Nysa (mythology)


In Greek mythology, the mountainous district of Nysa (Greek: Νῦσα), variously associated with Ethiopia, Libya, Boeotia, Thrace, India or Arabia by Greek mythographers, was the traditional place where the rain nymphs, the Hyades, raised the infant god Dionysus, the "Zeus of Nysa".


Though the worship of Dionysus came into mainland Greece from Asia Minor (where the Hittites called themselves "Nesi" and their language "Nesili"), the various locations assigned to Nysa may simply be conventions to show that a romantically remote and mythical land was envisaged. The name Nysa may even be an invention to explain the god's name. Even Homer mentions the mountain Nyseion as the place where Dionysus, under the protection of the nymphs, grew up. Hesychius of Alexandria (5th century Byzantine lexicon) gives a list of the following locations proposed by ancient authors as the site of Mount Nysa: Arabia, Ethiopia, Egypt, Babylon, Erythraian Sea (the Red Sea), Thrace, Thessaly, Cilicia, India, Libya, Lydia, Macedonia, Naxos, around Pangaios (mythical island south of Arabia), Syria. On his return from Nysa to join his fellow Olympians, Dionysus brought the entheogen wine.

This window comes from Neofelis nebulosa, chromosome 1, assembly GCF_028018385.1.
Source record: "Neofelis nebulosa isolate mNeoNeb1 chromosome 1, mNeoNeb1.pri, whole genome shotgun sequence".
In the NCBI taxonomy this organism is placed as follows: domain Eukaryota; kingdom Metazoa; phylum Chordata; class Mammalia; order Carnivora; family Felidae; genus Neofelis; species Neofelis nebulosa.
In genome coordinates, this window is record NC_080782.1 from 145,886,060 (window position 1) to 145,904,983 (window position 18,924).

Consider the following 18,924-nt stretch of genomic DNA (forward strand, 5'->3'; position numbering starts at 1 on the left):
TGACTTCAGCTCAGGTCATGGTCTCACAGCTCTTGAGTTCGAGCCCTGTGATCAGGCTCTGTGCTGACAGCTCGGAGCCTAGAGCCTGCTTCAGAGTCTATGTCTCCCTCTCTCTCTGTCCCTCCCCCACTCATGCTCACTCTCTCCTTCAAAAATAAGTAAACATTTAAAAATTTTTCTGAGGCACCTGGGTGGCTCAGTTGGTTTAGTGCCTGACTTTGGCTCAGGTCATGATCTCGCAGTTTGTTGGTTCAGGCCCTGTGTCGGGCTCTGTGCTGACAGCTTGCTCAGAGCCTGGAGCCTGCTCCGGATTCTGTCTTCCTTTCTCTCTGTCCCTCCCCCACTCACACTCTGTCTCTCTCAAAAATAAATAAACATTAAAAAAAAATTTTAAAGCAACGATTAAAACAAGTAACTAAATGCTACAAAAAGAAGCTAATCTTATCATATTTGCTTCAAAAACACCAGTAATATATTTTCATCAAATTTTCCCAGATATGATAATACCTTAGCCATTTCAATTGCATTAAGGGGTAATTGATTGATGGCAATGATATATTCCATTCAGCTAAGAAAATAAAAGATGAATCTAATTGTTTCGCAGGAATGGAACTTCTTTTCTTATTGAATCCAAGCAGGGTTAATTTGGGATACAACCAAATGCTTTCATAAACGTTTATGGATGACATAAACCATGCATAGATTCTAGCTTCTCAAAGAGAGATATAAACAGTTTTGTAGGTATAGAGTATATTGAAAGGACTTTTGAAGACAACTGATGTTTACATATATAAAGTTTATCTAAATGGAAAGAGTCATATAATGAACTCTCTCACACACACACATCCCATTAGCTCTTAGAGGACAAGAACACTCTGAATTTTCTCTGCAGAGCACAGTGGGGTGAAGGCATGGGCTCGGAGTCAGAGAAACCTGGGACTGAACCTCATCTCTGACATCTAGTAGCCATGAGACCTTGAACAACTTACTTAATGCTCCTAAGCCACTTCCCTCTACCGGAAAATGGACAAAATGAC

According to Sir William Jones, "Meros is said by the Greeks to have been a mountain in India, on which their Dionysos was born, and that Meru, though it generally means the north pole in Indian geography, is also a mountain near the city of Naishada or Nysa, called by the Greek geographers Dionysopolis, and universally celebrated in the Sanskrit poems".

When Alexander the Great arrived at the city of Nysa, representatives of the city met him and told him not to capture the city and the land because the god Dionysus had founded the city and he named it Nysa, after the nymph.[1][2]

During the Hellenistic period, "Nysa" was personified as Dionysus' nursemaid, and she was said to be buried at the town of Scythopolis (Beit She'an) in Israel, which claimed Dionysus as its founder.


  1. ^ Arrian, Anabasis of Alexander, 5.1
  2. ^ Arrian, Anabasis of Alexander, 5.2

External links

  • Dictionary of Ancient Deities